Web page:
May 22, 2015

raising a baby with tuberous sclerosis


I've been putting off writing this post for six months now. It's something I need to write, for my own remembrance, but life since Seth was born has been hard. Very hard. Exhaustingly, overwhelmingly, heartbreakingly hard. But also beautiful and wonderful and joyful. And I need to write it down. But it's like how I love the movie Cast Away but I never want to watch it. Too much of an emotional investment. That's why I haven't written this down yet. But I need to! So I am.

The first four months of Seth's life exist in my mind as a blur of tears and wondering why we had children at all. It didn't have much to do with the tuberous sclerosis, actually, except for the millions of doctors appointments (seriously, I counted, and it averaged one appointment per week for the first six months. That is a lot). It was just that he was a colicky newborn. If you haven't had a colicky newborn, don't do it. Carter was in behavioral protest mode, wanting his old life back where he got all the attention, Sam started school full-time again (plus work full-time) when Seth was a month and a half old, and Seth fussed all the time. All. The. Time. He had to be held and bounced and nursed constantly. Poor Carter was so bored and attention-less. And, you know, no one slept ever. I got in the habit of getting pajamas laid out and dinner ready to pop in the microwave (cooking! What's that!) and blinds closed and everything ready for the Two Children Bedtime Routine I Had to Do By Myself by like four pm when it was relatively calm because trying to do it when everyone was tired and screaming was something I dreaded all day long. The Two Children Bedtime Routine I Had to Do By Myself was a thing. It deserves an actual title because that's what it felt like to me. The event I dreaded and simultaneously looked forward to all day because if I could complete it, it meant a couple hours of freedom. Ha I just remembered that back then it used to take an hour or so of bouncing Seth in his bouncer in the living room (because Sam was asleep in our room where the crib was) before I could risk transferring him to his bed. Oh newborns! The ridiculous things we do for them!

I really really really considered being done having children because I was so miserably tired. Poor Sam was gone and exhausted all the time and I was trapped in the stupid house with the very unhappy babies. It was a party. There were good days, of course. Like weekends and holidays. And I would take the kids to my parents so someone else could bounce the baby and play with the toddler while I sat on the couch and sighed loudly. And we got Seth on some antacids and that definitely helped. Poor baby. And really, he was the sweetest for the few minutes every hour or so that he was calm. And we started purposefully giving Carter as much positive attention as we could and that helped him settle into our new life much better.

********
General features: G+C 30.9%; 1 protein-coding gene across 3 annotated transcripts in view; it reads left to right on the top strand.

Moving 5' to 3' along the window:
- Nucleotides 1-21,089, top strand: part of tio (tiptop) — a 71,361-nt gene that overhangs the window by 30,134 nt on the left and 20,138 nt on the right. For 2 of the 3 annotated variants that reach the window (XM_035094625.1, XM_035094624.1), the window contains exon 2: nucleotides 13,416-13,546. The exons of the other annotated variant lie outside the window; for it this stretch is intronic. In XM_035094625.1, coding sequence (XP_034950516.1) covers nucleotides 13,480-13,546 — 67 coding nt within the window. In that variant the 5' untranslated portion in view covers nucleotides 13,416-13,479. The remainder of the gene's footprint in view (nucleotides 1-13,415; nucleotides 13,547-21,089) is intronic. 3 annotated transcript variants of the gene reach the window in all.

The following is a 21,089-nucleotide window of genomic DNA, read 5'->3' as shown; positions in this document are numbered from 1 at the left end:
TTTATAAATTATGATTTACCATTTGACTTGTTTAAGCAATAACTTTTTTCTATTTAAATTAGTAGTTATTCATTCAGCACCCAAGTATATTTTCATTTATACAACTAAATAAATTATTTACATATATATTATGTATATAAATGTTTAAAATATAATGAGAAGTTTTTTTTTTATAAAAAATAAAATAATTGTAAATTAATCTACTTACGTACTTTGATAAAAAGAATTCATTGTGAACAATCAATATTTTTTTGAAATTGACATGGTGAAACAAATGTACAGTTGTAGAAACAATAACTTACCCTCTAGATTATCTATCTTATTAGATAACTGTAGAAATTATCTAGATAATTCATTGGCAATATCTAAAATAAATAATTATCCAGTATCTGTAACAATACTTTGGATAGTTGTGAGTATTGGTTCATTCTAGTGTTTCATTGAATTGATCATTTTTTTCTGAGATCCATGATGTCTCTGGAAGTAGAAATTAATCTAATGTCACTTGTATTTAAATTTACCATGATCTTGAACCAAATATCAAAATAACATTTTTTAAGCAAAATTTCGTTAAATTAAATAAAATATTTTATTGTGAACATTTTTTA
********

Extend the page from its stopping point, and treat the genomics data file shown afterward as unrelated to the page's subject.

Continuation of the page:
So we made it out of the newborn stage. And the colic went away. But Sam was still gone most of the time and I still had two kids to take care of by myself. And then, only two days after I posted Seth's birth story, only one day after he hit four months and I posted on instagram how great and miraculous it all was that he was fine, he had his first seizure.

The first one was the worst one. And I immediately knew what it was, and moreover, what it meant for our future. And I sobbed at Seth to please stop, no no no no no, please no, don't do this, no. I had hoped so much that maybe he didn't actually have tuberous sclerosis or maybe it was going to be a very mild form and we would be fine. The geneticist had told us when he was two weeks that if he didn't have a seizure for the first year, he would be in great shape. But then he did. And a seizure means brain tumors. It means medication. It means immediate medical intervention and the very real chance of developmental delays. I knew all of that immediately and watching that first one felt like my heart was shredding inside me.